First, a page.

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Columbus, Ohio – An Ohio school district hoping to enact a policy to arm teachers is asking the Ohio Supreme Court to speed up their decision in light of an approaching school year. 
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Last week, the state’s highest court agreed to hear the appeal of the Madison Local School District in Butler County, after an appeals court ruled they did not have the right to enact a “firearms authorization policy” that would allow armed teachers in schools.
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Several parents sued the district in 2018 seeking an injunction blocking the district from arming teachers and other staff without the training required of law enforcement officials.
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When the court of appeals made that ruling in March 2020, it had “no practical effect” on the district, attorneys for the district said in court documents. The decision came after Ohio Gov. Mike DeWine closed schools throughout the state due to the COVID-19 pandemic.
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“That changes (Aug. 13), when the 2020-21 school year begins for Madison with in-person classroom instruction,” attorneys for the district said in their motion. 

Due to the upcoming school year, the school district is asking the court to “expedite” the schedule and consideration for the ruling.

Due to the upcoming school year, the school district is asking the court to “expedite” the schedule and consideration for the ruling. They submitted the request two days after the state supreme court agreed to hear the case. 

The request to speed up a ruling also included an argument that the school should be able to go forward with their firearms policy as the appeals court decision is appealed. 

Attorneys for the district said the fact that the Ohio Supreme Court accepted the case “implies serious questions going to the merits of the Twelfth District’s decision and that Madison has at least a reasonable prospect of success on the merits.”

The firearms policy was agreed to after a shooting at the junior/senior high school in which four students were injured, and the shooter, James Austin Hancock was sentenced to juvenile detention until he turns 21.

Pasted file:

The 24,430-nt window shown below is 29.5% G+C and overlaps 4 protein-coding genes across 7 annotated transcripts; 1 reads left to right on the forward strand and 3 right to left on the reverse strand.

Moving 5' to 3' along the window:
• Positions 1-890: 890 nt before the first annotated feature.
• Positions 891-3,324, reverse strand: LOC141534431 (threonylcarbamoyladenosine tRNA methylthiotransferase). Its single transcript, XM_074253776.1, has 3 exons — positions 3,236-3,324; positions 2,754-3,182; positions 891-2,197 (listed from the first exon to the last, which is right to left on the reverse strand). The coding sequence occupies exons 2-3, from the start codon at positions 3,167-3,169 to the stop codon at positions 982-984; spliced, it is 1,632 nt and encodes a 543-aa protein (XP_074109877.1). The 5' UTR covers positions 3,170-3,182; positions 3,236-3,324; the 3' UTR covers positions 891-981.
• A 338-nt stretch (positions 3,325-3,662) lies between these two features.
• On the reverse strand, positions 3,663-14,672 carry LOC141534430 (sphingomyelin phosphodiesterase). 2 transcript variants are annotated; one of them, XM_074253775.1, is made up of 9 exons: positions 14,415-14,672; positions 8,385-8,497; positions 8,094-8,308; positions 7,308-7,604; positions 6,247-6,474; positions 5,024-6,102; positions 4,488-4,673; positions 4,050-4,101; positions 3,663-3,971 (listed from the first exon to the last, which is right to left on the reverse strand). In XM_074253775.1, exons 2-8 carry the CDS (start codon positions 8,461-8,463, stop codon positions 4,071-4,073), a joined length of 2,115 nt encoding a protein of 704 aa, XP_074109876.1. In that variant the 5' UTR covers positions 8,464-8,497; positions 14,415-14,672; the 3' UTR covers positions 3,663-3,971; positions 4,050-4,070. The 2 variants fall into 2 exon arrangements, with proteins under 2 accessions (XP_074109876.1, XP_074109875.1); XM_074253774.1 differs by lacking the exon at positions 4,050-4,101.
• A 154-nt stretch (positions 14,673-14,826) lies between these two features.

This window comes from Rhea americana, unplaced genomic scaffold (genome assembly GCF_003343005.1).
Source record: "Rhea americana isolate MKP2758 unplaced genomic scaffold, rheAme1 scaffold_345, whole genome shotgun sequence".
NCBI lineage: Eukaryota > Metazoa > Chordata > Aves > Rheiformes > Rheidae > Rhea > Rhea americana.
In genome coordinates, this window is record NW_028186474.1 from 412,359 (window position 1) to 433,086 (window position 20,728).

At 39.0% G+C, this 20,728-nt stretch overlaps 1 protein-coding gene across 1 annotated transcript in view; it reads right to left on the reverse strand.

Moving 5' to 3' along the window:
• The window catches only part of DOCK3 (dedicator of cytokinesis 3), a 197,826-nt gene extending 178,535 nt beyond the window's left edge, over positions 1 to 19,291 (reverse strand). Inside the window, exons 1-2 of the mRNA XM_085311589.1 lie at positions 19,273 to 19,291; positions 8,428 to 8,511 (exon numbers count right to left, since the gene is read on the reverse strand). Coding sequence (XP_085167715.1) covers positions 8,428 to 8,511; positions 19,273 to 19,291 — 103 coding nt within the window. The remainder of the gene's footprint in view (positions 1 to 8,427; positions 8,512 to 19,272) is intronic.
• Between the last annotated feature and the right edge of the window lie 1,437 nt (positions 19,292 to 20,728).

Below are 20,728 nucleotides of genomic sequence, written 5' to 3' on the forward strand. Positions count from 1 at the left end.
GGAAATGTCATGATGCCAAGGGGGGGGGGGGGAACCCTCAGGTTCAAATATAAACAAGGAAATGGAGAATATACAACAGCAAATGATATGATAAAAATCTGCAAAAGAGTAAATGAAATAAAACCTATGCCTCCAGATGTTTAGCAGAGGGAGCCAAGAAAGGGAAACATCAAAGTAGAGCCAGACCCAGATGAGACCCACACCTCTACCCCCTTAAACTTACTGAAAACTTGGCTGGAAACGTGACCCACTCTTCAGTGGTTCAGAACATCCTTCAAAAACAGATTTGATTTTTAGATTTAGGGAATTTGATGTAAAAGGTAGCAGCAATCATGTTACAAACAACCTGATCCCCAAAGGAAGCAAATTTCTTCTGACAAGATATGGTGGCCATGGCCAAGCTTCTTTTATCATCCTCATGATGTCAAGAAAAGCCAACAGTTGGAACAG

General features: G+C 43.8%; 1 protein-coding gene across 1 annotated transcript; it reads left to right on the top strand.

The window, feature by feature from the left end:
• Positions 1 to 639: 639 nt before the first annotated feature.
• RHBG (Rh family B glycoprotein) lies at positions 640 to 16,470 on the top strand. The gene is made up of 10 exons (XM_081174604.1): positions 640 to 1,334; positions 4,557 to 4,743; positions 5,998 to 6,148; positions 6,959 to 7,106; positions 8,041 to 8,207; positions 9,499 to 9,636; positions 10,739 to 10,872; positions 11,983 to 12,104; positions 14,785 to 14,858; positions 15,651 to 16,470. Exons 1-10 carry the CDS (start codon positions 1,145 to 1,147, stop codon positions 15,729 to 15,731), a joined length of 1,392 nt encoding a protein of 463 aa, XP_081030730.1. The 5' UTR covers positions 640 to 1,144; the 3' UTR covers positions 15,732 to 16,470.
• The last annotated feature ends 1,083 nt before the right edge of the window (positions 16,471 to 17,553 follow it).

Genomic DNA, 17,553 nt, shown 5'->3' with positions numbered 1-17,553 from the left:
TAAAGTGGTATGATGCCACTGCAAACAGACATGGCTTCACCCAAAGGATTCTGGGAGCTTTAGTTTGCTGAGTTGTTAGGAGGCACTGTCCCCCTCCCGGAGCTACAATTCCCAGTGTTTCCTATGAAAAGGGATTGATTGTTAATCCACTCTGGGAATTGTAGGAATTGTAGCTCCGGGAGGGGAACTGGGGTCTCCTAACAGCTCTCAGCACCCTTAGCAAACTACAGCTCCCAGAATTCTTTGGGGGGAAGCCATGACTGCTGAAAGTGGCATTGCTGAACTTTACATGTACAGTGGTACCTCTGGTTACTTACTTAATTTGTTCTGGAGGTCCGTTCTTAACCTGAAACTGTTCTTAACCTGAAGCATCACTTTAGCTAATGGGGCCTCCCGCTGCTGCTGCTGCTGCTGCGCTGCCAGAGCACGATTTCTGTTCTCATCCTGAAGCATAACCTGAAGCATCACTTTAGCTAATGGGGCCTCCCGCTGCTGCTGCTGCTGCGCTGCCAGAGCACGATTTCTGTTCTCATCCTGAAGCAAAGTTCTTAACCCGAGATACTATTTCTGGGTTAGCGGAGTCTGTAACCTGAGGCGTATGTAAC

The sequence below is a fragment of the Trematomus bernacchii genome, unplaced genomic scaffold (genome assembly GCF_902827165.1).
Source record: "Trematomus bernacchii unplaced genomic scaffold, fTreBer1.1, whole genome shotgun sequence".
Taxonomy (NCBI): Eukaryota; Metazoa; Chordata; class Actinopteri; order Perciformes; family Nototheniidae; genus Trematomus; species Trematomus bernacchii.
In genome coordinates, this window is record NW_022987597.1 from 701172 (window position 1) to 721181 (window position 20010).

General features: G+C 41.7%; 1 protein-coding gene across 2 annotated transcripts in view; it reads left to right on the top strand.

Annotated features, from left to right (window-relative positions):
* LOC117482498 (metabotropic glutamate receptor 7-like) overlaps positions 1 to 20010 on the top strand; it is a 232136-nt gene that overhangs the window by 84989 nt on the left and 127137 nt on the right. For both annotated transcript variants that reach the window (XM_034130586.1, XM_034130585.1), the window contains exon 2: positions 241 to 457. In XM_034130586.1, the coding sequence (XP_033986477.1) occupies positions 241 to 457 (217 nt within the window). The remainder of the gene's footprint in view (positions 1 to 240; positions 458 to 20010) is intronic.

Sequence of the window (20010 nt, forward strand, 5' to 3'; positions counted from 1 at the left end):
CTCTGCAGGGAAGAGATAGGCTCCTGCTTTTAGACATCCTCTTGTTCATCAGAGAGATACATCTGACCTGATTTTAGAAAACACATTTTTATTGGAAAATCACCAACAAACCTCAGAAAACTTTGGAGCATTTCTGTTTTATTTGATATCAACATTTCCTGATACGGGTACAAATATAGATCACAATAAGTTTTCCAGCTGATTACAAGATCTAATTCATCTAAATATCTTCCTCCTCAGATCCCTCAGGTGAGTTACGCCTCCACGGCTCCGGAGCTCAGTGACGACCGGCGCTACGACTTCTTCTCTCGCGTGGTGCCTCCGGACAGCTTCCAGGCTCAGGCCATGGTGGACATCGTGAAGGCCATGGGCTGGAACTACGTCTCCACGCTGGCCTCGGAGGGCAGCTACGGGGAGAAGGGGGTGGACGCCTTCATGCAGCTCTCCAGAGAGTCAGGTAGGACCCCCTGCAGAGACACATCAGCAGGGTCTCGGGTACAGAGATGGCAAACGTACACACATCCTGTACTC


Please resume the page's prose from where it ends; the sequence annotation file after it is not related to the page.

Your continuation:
The district also said barring the firearms policy as the school year begins could become a safety issue. 

“To be sure, everyone can hope that Madison does not ever experience another school shooting, and it is possible that the absence of this deterrent effect during the upcoming school year might turn out not to have mattered,” the school district said in court documents. “But it might matter, and Madison has made the policy decision that its students and staff are safer with its policy in place.”

The firearms policy was agreed to after a shooting at the junior/senior high school in which four students were injured, and the shooter, James Austin Hancock was sentenced to juvenile detention until he turns 21.

The district noted in its statement to the court that there were no “situations or incidents” during the 2018-19 school year or the part of the  2019-20 school year in which the schools were open.

The court battle is also the subject of a bill currently in the Ohio Senate. Butler County resident and state Sen. Bill Coley introduced Senate Bill 317 in May with the aim to reduce the amount of training needed for school personnel to be armed in schools. 

An amendment has been brought up to include a “school marshal program” within the bill. The last hearing on the bill was held July 21.

Susan Tebben

Susan Tebben is an award-winning journalist with a decade of experience covering Ohio news, including courts and crime, Appalachian social issues, government, education, diversity and culture. She has worked for The Newark Advocate, The Glasgow Daily Times, The Athens Messenger, and WOUB Public Media. She has also had work featured on National Public Radio.
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